On 19 March, Farkhunda was lynched by an angry mob on the streets of Kabul. She had been falsely accused of burning the Quran. In a swift trial, four men were sentenced to death, eight to 16 years in prison. The Farkhunda trial is a statistical outlier. In Afghanistan, few men are punished for violence against women.

Covering up a massacre in Angola?

19 May 2015 | Will the international community take a stand?
In mid-April 2015, news emerged about the killing of nine police-men in Angola's Huambo province. The incident involved the police and members of Juliano Kalupeteca's "Light of the World" religious sect. In the following days, grizzling reports emerged of a massacre of perhaps hundreds of sect members. We do not yet know the truth. Angola's government appears to do its utmost to prevent knowledge of it to transpire. Will the international community remain passive?

New Horizons: Law Reform and Gender Justice in the Greater Middle East

21 Oct 2014
This conference invites scholars and activists to present papers on law reform particularly within the area of family law and criminal law. How, when and where are women activists using law and law reform as a tool to create gender justice in the greater Middle East?

Researching the social dynamics of law  

21 Aug 2014
Law is increasingly center stage for political battles. Across the globe, people are going to court to claim their right to health or education, to fight for their right to engage in sex work or same-sex relationships - while others mobilize courts and legislatures to criminalize prostitution or homosexual practice.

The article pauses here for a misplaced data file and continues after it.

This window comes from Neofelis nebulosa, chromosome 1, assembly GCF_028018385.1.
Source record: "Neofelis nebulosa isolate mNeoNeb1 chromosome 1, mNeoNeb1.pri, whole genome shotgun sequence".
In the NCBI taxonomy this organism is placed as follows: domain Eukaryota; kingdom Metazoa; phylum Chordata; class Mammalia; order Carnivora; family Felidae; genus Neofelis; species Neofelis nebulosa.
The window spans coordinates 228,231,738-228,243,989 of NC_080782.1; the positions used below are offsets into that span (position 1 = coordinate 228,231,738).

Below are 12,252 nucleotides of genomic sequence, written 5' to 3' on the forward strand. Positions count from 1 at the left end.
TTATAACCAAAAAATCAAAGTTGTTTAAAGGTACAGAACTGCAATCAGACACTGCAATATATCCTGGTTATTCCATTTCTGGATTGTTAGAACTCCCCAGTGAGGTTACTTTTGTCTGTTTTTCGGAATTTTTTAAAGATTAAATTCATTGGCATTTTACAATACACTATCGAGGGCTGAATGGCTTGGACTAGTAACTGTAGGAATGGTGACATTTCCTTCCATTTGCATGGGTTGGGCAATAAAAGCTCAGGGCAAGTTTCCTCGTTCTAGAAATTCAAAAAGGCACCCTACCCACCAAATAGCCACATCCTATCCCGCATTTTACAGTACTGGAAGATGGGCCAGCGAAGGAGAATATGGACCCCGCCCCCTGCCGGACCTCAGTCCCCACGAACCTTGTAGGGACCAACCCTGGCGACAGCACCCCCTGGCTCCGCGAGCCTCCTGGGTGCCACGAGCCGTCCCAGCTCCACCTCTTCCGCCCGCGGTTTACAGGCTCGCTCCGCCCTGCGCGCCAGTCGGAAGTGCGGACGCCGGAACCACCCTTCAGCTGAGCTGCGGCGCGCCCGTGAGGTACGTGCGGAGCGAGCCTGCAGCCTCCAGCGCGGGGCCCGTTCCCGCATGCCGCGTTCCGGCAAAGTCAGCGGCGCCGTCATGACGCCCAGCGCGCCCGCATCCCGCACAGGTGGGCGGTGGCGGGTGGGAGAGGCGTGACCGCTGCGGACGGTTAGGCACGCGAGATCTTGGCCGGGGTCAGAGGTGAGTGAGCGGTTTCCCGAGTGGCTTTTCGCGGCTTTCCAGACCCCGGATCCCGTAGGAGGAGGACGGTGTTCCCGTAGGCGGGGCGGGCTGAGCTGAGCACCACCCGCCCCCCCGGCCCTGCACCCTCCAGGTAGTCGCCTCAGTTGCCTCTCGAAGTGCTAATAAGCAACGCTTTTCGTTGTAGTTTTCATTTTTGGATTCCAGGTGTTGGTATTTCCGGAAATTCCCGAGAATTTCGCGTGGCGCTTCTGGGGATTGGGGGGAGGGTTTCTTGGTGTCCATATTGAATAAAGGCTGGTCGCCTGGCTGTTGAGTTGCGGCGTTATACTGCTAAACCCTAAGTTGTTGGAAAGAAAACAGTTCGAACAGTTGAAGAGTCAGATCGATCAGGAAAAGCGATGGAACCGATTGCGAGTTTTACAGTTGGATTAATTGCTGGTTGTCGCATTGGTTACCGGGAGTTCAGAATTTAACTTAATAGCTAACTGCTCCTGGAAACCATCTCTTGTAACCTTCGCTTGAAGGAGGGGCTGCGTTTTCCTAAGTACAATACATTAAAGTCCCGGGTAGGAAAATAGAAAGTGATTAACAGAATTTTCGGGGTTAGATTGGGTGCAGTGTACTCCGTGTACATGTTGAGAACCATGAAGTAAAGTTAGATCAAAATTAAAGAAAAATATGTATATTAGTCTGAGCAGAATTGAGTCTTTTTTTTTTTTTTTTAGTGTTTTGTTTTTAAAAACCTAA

Rebuilding Somalia's Failed State: Alternative scenarios

8 May 2014
Is Somalia a failed state? Where can Somalia go from here and how can the country be rebuild?

Prosecuting leaders for universal crimes before domestic courts

23 Apr 2014
Public event with Naomi Roht-Arriaza (University of California), Elin Skaar (CMI) and Harmen van der Wilt (University of Amsterdam).

Understanding Universal Crimes

22 Apr 2014
A dialogue between Terje Einarsen (University of Bergen) and Rob Currie (Dalhousie University)

Accountability for leadership participation in universal crimes and the role of judges

22 Apr 2014
How can we understand and ensure accountability for heinous crimes linked to power structures in society - including core international crimes such as genocide and crimes against humanity?

Fairness and redistribution

27 Mar 2014 | Let's be fair: